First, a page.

Toolkit #1 – 15 Engaging Starters

The following ideas for starting a lesson arrived in the DHSB Teaching pink post box this week. If you want to add any more please leave a comment:


‘Sketcha Pic’ – Students complete a timed sketch for 30 seconds to 1 minute from a photograph then they have to annotate the features or characteristics, a great way in any subject to generate ideas and thoughts at the start of a new topic or lesson.

‘Thunks’ – This originates from Ian Gilbert of Independent Thinking it basically is approaching a different way of asking a simple question for example using twitter as inspiration ask the question in just 140 characters sum up the theory of relativity.

‘Traffic Lights’ – Start the lesson with a focus on literacy in any subject by playing a key word game using the traffic lights in your school planner.

‘Praise’ – Start your lesson by drawing on the excellent achievements of the previous lesson, praising behaviour and attitudes etc to raise the expectations for this lesson whilst reviewing the prior learning and connecting it to the new lesson.

‘Word Wheel’ – Another great strategy to also help reinforce literacy, using the key words for the lesson in a word wheel and getting the students to discuss them or apply them.

‘Hang man’ – The gruesome yet effective way of ‘hooking’ students in to try to identify the title’ or learning objectives through play.

‘Taboo’ – A great engaging way to get students in small groups or as a whole class to guess the key words or the theme for the lesson.

‘In the News’ – Displaying a news article on the board or a series of articles displayed around the room related to the topic. Students complete a quiz or discuss them to explore the learning of the lesson.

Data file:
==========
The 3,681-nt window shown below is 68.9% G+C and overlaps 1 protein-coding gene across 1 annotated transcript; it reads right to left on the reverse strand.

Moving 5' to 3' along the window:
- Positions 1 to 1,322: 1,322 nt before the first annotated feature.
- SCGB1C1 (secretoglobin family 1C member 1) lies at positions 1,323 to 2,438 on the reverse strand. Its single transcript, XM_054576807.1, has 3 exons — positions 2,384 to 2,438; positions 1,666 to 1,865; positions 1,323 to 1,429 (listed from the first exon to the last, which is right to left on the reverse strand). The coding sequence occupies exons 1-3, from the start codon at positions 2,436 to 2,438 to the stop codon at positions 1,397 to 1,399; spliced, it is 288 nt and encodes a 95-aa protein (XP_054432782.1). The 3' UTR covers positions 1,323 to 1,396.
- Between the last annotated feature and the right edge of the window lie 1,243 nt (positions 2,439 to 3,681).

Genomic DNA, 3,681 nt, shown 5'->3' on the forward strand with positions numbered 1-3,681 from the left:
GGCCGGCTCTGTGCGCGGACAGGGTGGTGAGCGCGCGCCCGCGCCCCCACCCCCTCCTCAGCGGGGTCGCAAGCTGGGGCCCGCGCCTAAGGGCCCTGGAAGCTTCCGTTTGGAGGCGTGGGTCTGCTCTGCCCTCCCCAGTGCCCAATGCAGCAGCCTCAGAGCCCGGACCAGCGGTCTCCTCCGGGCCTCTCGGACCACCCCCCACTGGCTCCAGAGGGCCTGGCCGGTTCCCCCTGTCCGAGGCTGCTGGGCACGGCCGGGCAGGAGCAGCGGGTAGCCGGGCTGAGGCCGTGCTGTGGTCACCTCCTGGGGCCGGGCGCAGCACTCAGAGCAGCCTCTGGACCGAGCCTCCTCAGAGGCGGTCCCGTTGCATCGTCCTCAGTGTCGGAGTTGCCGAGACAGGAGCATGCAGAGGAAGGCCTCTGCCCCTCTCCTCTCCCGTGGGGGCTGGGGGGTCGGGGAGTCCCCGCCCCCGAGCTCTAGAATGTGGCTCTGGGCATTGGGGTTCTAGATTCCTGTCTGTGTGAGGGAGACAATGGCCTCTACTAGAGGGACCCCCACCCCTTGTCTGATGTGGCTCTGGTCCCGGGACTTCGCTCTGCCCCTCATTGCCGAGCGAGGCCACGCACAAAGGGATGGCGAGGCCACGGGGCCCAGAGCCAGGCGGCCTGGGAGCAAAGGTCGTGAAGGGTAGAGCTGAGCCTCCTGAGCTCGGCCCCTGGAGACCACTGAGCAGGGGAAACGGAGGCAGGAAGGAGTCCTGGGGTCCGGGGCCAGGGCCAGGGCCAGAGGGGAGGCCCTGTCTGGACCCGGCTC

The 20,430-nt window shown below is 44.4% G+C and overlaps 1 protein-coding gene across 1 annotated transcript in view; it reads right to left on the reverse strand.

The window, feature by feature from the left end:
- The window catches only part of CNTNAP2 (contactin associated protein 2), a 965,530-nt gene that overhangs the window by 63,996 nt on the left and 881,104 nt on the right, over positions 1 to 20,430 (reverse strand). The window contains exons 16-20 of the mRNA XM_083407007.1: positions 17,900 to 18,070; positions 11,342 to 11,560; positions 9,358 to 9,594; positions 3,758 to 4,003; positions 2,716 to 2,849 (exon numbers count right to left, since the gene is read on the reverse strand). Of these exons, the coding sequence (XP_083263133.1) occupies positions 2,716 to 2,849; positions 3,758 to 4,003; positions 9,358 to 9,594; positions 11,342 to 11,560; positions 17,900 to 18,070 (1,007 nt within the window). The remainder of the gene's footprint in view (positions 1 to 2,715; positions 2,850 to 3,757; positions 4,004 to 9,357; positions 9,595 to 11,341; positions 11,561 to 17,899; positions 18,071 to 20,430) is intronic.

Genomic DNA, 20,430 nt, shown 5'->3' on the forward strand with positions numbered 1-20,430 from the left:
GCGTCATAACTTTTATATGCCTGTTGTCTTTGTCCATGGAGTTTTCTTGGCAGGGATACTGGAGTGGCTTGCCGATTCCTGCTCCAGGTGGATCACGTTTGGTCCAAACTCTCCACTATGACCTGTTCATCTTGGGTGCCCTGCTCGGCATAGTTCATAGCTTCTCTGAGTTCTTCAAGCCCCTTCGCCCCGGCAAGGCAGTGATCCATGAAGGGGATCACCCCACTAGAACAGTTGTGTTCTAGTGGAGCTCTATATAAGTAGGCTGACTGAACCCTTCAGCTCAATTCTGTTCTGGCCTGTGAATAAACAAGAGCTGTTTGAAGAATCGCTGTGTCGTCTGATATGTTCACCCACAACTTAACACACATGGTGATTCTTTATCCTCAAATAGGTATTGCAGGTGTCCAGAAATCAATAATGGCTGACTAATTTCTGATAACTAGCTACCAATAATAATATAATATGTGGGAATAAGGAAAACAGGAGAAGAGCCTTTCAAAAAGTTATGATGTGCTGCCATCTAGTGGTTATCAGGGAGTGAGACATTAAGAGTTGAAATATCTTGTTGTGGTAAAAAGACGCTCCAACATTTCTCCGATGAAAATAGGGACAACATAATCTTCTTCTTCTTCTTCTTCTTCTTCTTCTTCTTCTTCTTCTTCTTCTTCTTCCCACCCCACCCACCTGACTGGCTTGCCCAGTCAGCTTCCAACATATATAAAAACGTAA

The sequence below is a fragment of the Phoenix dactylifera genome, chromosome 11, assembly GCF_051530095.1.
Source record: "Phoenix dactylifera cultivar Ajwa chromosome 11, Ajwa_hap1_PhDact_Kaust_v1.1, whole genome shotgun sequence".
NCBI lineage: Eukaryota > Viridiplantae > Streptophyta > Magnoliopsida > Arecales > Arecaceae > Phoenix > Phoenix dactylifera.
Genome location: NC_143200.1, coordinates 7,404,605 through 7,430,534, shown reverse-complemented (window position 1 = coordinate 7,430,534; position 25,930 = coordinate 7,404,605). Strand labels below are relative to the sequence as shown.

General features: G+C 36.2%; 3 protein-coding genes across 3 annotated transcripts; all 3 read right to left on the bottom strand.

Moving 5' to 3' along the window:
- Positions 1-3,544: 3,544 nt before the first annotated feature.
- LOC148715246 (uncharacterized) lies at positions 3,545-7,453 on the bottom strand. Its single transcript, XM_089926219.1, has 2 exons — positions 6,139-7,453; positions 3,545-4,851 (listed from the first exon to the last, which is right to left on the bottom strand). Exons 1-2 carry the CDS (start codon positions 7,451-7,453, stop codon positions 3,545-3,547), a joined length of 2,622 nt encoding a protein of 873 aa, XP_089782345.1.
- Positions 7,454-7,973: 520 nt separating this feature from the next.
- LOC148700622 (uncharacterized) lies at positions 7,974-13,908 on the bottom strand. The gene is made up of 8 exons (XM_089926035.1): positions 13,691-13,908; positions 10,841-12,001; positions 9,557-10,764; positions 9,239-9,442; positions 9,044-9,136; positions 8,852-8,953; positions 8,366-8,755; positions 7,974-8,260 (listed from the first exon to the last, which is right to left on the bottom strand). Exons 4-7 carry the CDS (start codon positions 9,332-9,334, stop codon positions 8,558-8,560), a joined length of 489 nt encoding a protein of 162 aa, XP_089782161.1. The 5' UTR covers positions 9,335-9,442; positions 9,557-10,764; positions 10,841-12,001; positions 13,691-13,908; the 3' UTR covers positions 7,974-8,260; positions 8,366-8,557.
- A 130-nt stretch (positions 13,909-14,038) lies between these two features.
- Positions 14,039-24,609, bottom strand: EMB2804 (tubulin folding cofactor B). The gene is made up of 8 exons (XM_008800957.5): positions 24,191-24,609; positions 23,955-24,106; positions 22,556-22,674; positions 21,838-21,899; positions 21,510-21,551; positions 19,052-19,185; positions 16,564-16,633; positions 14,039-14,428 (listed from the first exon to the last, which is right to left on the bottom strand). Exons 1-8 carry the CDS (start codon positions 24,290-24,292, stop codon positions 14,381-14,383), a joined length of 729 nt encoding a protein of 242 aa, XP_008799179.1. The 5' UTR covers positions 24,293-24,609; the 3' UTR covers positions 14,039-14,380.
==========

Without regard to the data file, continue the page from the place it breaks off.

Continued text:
‘Big Picture’ – Display some images on the board and students have to link them to their prior learning and also suggest how it links to their new learning. For example this could be more abstract that one image links to a series of answers that students have to explain step by step how they came to link the known topic.

‘Quotes’ – Writing words, examples or quotes on the board that link to the theme of the lesson. You could even use jokes or short video clips on a loop and students must identify the rationale behind it.

‘TED Ed’ – There are so many fantastic videos that you can use to start your lesson in an engaging and curious way. Check out this blog post for more detail.

‘Matching Task’ – Give students a hand out with some images and statements related to the learning objectives and they have to match them up then their peers check if they are correct.

‘Rally Robin’ – Getting students engaged in a dialogue about facts, knowledge and understanding from previous lessons which then links to the new knowledge of that lesson.

‘Mission Impossible’ – Hiding activities under chairs or tables and students have to find it then complete it before the music ends.

‘Circus Time’ – This has nothing to do with clowns or performing seals but basically you place several short activities around the classroom and each group moves round to complete the 7 or 8 1 minute starters including more practical elements.


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